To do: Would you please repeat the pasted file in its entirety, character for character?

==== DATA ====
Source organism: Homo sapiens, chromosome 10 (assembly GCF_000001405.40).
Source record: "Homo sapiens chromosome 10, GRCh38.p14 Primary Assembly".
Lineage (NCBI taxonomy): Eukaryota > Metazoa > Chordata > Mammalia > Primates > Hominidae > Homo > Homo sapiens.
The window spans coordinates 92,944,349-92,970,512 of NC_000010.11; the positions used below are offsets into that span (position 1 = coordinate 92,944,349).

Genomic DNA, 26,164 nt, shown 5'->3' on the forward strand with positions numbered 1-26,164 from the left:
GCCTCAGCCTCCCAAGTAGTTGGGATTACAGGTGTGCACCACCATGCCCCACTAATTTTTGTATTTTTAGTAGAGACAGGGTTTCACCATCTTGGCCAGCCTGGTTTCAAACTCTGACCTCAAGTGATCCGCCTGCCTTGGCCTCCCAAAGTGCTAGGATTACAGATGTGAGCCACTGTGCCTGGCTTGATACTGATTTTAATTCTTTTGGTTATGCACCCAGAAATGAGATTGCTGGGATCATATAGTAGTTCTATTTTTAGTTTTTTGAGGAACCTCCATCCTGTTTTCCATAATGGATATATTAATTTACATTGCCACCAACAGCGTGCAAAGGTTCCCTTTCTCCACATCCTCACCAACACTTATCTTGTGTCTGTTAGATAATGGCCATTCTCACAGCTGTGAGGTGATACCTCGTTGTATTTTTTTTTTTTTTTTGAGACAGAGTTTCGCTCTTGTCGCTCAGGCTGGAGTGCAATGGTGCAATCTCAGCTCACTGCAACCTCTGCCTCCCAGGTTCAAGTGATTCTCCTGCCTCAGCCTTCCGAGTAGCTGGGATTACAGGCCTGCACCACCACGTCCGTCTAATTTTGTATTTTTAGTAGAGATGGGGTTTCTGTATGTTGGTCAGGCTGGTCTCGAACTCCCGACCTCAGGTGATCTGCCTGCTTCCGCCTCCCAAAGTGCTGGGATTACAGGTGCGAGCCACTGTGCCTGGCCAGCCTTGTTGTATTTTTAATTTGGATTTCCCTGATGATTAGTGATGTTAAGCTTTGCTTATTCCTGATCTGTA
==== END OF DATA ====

Source organism: Homo sapiens, chromosome 10 (assembly GCF_000001405.40).
Source record: "Homo sapiens chromosome 10, GRCh38.p14 Primary Assembly".
Lineage (NCBI taxonomy): Eukaryota > Metazoa > Chordata > Mammalia > Primates > Hominidae > Homo > Homo sapiens.
The window spans coordinates 92,944,349-92,970,512 of NC_000010.11; the positions used below are offsets into that span (position 1 = coordinate 92,944,349).

Genomic DNA, 26,164 nt, shown 5'->3' on the forward strand with positions numbered 1-26,164 from the left:
GCCTCAGCCTCCCAAGTAGTTGGGATTACAGGTGTGCACCACCATGCCCCACTAATTTTTGTATTTTTAGTAGAGACAGGGTTTCACCATCTTGGCCAGCCTGGTTTCAAACTCTGACCTCAAGTGATCCGCCTGCCTTGGCCTCCCAAAGTGCTAGGATTACAGATGTGAGCCACTGTGCCTGGCTTGATACTGATTTTAATTCTTTTGGTTATGCACCCAGAAATGAGATTGCTGGGATCATATAGTAGTTCTATTTTTAGTTTTTTGAGGAACCTCCATCCTGTTTTCCATAATGGATATATTAATTTACATTGCCACCAACAGCGTGCAAAGGTTCCCTTTCTCCACATCCTCACCAACACTTATCTTGTGTCTGTTAGATAATGGCCATTCTCACAGCTGTGAGGTGATACCTCGTTGTATTTTTTTTTTTTTTTTGAGACAGAGTTTCGCTCTTGTCGCTCAGGCTGGAGTGCAATGGTGCAATCTCAGCTCACTGCAACCTCTGCCTCCCAGGTTCAAGTGATTCTCCTGCCTCAGCCTTCCGAGTAGCTGGGATTACAGGCCTGCACCACCACGTCCGTCTAATTTTGTATTTTTAGTAGAGATGGGGTTTCTGTATGTTGGTCAGGCTGGTCTCGAACTCCCGACCTCAGGTGATCTGCCTGCTTCCGCCTCCCAAAGTGCTGGGATTACAGGTGCGAGCCACTGTGCCTGGCCAGCCTTGTTGTATTTTTAATTTGGATTTCCCTGATGATTAGTGATGTTAAGCTTTGCTTATTCCTGATCTGTA